And when you’re done being a little edgy, it’s time to head over to Ludlow Street:

Everything seems to go wrong when I start drinking,
Everything seemed to go my way last night.
Everything seems so wrong to me this morning,
I know things’ll be brighter later tonight.

Have that one with Mother Earth’s Sin Tax imperial peanut butter stout. For a stout, it’s surprisingly light. You might love that, or you might resent it, but either way, it’s smooth, light, yet no joke with an abv of 8.1%. It has a generous spirit, and you can contemplate a raging night life, fading history, and the invasion of yuppies while you drink it.

I don’t have a Mother Earth beer to pair with the 4 Chords of the Apocalypse, but I love it; it’s beautiful.

Colombian Beer

Just got back from Colombia. It was often 90+ degrees, with high humidity, so we ended up drinking a lot of lagers/light/yellow beers. The two most popular there are Club Colombia and Aguila. Aguila is comparable to Bud Light. Basically, undrinkable (in my humble opinion). Club Colombia is similar to a Modelo, and I rather grew to like it. Both these beers were cheap as hell. Street vendors were selling Club Colombia for around $3,000 COP (around $1.50). Aguila tended to be cheaper. It was around the equivalent of $1.50 at bars, while the Club would go for around $2.00 or $2.50 (definitely worth the extra $.50 to get the Club).

However, we did come across a couple of craft beer companies, including Apostol and Bogota Beer Company (BBC). Apostol, in my opinion, had the better brews. The Dubbel (below, left), got the Belgian flavors right. The Bock (below, right), was a black-lager type beer. It was good for the weather – dark and flavorful enough, but not too heavy. It still had a nice, light texture.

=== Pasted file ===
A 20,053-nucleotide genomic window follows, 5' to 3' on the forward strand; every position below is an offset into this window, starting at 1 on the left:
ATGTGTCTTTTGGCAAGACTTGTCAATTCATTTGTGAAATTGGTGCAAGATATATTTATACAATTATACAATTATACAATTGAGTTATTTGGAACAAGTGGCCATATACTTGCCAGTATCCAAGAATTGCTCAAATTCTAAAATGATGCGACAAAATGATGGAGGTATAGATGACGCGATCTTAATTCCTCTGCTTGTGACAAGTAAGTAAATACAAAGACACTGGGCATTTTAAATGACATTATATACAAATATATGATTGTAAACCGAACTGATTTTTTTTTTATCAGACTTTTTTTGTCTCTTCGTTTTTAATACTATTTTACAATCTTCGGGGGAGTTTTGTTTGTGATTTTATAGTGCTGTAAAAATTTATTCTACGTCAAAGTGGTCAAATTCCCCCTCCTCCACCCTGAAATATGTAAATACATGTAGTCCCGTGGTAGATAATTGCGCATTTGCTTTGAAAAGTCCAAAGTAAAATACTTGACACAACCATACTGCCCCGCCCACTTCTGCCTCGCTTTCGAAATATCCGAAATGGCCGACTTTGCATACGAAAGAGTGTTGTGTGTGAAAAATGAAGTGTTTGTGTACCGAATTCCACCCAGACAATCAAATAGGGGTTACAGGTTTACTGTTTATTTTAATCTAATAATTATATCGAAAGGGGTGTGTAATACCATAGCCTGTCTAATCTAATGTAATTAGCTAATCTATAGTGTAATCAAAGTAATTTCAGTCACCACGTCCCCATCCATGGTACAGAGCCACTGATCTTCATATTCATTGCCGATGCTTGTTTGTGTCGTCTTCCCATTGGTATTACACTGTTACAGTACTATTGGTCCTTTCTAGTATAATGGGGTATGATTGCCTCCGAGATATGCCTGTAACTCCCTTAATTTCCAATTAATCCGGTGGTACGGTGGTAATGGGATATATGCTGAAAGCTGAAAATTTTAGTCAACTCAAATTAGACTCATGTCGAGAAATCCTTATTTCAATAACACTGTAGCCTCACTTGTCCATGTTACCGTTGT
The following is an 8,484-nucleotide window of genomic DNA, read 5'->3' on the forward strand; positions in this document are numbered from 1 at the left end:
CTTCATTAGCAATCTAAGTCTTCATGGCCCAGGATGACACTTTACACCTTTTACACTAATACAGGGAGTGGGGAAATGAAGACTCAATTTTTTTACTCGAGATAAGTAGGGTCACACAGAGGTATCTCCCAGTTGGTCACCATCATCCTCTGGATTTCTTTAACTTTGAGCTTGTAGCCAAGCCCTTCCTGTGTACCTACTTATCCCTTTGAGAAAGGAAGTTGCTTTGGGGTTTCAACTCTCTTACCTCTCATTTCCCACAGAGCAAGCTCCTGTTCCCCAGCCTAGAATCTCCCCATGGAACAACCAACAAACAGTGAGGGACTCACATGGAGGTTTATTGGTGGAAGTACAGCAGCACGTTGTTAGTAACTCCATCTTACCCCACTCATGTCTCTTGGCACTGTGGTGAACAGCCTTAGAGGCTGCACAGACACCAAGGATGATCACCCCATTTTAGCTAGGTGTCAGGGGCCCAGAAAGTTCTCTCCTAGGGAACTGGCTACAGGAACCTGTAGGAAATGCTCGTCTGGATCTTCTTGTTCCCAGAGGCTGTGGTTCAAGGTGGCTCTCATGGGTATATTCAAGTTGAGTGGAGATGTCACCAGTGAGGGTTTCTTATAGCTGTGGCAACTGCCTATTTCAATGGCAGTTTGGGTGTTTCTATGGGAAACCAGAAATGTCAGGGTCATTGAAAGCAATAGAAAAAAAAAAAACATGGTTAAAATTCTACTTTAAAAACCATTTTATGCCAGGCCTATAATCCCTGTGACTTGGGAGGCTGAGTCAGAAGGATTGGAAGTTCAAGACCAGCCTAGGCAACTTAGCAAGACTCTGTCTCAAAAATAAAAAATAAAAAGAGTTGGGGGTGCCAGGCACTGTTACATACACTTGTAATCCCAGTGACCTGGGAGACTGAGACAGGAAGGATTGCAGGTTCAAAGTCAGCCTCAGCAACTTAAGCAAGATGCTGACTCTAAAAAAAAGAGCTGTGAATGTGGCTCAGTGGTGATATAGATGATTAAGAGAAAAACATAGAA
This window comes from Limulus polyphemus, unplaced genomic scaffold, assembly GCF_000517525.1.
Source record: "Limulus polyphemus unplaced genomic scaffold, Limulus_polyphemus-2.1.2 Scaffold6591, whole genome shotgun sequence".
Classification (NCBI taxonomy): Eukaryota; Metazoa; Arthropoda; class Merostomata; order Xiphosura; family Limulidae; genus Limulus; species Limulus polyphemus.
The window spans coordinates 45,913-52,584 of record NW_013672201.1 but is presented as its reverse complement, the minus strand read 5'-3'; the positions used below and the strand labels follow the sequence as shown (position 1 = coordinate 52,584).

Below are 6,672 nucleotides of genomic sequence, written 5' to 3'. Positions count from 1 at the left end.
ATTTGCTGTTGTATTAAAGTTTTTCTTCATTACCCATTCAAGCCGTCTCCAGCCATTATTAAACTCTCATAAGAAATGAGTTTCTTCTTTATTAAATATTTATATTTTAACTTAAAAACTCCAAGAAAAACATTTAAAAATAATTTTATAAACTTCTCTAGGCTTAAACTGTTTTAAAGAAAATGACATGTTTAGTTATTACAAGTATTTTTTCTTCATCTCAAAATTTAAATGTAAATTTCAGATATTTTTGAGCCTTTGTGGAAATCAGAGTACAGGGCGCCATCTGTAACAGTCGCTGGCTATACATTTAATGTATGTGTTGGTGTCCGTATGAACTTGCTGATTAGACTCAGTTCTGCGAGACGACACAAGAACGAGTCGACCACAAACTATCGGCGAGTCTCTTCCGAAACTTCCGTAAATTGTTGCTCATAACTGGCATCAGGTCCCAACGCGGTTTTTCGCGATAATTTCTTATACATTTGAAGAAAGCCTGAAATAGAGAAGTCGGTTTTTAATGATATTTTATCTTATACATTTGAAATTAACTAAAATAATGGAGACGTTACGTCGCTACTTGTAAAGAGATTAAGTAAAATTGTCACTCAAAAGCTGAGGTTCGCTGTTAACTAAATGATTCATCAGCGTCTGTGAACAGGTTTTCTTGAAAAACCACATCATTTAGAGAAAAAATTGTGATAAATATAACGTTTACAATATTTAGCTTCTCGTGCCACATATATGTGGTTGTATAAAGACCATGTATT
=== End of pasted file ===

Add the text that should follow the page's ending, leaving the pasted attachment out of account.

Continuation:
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Bogota Beer Company had the better marketing. Their beers have cute labels, featuring a vintage woodie car, and their beers have a trendy feel, if that makes any sense. We popped by the BBC restaurant/bar in Cartagena and had a couple of beers. Their style (the decor, labels, packaging, not the beer itself) is reminiscent of Karl Strauss. The beers there were a bit bland for me. I had the Monserrate Roja, a red beer, which was really on the light side of reds. The Chapinero Porter (see featured picture at the very top) was probably their best beer, but even that was really on the light or even watery side. Their menu featured some exciting-sounding seasonals, including an IPA, but they did not have them available when we visited.

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Culture Brewing IPA

I do love writing about individual freedoms and social issues, but if there’s anything I love even more, it’s beer. On Friday, I found out that a judge reversed her tentative ruling against my clients in a case after hearing my oral argument, and granted my Motion for Summary Judgment as to all issues, effectively dismissing my clients out of a lawsuit that has dragged on for years. If you’re not a lawyer this is gibberish to you and you don’t care. But anyway, to celebrate, my boss shut down the office early, and we went to go have some beers. I started with a Mother Earth Cali Creamin’, which is a wonderful, smooth, nutty ale that is great for any occasion, but I didn’t take a picture of it. My next beer was a Culture Brewing IPA. I’ve actually been to Culture several times before, and they have a few IPAs, but I forget if the menu specified which one this was (If I had to guess I’d say it was probably the El Dorado). It was 5.5% and unfortunately, not hoppy enough for me. The 5.5% should have been a clue for me, but I thought I’d start the evening with lighter IPAs. It was a pretty beer, but it was a little boring. I like it when the IPAs punch you in the face with hops. Like Greenflash Westcoast IPA, or Sculpin by Ballast Point. Next time I’ll have to remember to stick to their double IPA. Culture also makes a good black IPA as well.